Orthodontist vs dentist - what's the difference?

When it comes to the well-being of your teeth and oral health, regular visits to the dentist play an important role. But orthodontists are also a key part of your oral health, and in many cases, it may be their expertise you require. If you’re unsure what an orthodontist is, you’re not alone. We outline the key differences between an orthodontist and a dentist.

 

Orthodontists

Dentist vs orthodontist - key differences

An orthodontist is a dentist with further qualifications, allowing them to become a certified orthodontic practitioner.

The focus of an orthodontist is on straightening teeth and correcting jaw alignment.

Orthodontics are an important part of your overall health since crooked teeth or misaligned jaws could cause:

  • Excessive plaque build-up in hard to reach areas
  • Gingivitis (gum disease)
  • Cavities
  • Problems with digestion due to poor chewing

Dentists focus on the oral hygiene of their patients. That means they’re concerned with things like teeth cleaning, cavity repair and regular check-ups to keep an eye on your general oral health.

Orthodontist

What training does an orthodontist have?

Once they’ve qualified as a dentist, orthodontists go through a minimum of another 3 years of specific orthodontic training. They then need to successfully pass the Membership in Orthodontic examination, set by one of the Royal College of Surgeons (Edinburgh or London).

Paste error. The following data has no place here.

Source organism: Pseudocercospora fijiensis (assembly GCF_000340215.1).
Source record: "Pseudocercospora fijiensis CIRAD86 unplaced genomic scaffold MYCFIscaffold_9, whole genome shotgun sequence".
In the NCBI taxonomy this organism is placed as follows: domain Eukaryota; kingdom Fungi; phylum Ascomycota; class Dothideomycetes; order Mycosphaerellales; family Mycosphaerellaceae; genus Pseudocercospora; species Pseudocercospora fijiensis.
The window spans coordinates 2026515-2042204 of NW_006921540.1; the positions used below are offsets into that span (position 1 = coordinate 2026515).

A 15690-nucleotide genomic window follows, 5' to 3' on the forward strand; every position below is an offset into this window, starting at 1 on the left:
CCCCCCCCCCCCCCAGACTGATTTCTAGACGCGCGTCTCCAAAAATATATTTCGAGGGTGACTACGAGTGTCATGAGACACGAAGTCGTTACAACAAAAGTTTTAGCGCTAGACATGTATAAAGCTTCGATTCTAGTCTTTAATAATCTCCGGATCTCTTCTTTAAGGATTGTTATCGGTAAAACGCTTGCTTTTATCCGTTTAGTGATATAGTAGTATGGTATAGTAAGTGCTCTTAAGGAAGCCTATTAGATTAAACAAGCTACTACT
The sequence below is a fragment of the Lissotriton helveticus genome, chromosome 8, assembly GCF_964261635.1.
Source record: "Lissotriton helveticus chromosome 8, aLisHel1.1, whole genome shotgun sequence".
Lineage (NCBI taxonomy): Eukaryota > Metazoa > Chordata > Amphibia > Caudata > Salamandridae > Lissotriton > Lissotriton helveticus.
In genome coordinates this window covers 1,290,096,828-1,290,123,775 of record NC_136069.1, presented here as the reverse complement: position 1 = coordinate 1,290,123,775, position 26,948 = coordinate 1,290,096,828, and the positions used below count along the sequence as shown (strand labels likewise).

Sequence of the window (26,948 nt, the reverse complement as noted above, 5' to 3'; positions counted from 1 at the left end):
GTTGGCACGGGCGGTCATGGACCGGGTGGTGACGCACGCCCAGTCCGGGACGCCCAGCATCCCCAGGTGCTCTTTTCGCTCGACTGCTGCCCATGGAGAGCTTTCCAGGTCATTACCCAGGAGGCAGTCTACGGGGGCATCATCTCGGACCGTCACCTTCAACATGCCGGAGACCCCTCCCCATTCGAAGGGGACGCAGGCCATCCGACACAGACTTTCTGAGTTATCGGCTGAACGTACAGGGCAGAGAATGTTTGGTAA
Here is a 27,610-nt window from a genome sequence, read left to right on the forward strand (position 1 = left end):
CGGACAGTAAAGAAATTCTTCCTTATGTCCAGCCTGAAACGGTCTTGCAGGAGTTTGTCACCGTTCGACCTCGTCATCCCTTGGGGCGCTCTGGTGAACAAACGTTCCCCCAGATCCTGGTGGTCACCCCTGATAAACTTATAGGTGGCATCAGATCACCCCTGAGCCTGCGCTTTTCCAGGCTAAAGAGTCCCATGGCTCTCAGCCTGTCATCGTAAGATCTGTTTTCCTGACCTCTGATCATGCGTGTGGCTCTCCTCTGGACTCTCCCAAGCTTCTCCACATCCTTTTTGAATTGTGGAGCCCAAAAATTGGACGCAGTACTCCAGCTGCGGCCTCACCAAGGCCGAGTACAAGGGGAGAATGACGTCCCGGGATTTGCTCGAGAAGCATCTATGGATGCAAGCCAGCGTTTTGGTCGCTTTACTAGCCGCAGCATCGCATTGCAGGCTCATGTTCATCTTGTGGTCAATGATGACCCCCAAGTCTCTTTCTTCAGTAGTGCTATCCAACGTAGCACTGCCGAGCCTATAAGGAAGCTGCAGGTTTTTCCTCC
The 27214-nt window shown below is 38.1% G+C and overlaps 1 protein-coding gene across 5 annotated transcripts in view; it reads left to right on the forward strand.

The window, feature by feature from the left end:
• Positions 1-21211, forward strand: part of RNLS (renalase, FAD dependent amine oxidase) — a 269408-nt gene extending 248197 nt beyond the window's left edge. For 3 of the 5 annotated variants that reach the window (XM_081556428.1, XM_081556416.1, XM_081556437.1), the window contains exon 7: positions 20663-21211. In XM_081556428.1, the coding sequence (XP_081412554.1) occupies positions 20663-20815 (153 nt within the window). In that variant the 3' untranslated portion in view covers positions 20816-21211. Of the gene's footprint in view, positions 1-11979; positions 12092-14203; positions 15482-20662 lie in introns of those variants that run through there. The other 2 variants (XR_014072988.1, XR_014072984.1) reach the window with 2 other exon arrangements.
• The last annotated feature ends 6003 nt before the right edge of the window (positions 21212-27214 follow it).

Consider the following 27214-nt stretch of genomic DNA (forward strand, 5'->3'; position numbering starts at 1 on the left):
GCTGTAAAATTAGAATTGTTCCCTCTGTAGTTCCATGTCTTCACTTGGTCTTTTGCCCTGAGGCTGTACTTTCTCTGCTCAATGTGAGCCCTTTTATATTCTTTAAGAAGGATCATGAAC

Orthodontists are trained in all routine aspects of orthodontic diagnosis, planning and treatment.

At this stage, they may choose to apply for further advanced training in more complex care, which would allow them to become a hospital consultant.

Orthodontist

The benefits of orthodontics

Here are just some of the many benefits of visiting an orthodontist:

  • Improved confidence
  • Removal of dental crowding or closing spaces
  • Alignment of the upper and lower dental arches
  • Correction of the bite of the teeth so the front and back teeth meet together
  • Reducing the likelihood of damage to prominent teeth
  • Enhancing facial aesthetics
  • Accommodating impacted, unerupted or displaced teeth
  • Preparation for advanced dental treatment, such as crowns, bridges or dental implants
  • Reversing the drifting of the teeth in older patients who have suffered from advanced gum disease

Orthodontist

Why choose a specialist orthodontist?

A specialist orthodontist dedicates all their time to orthodontic care.

This means that a specialist orthodontist will usually have a greater depth of experience with the concerns you might have about straightening your teeth.

You may also find that some orthodontists, like our lead practitioner Richard Gibson, have extra qualifications for specific treatments, such as Invisalign appliances.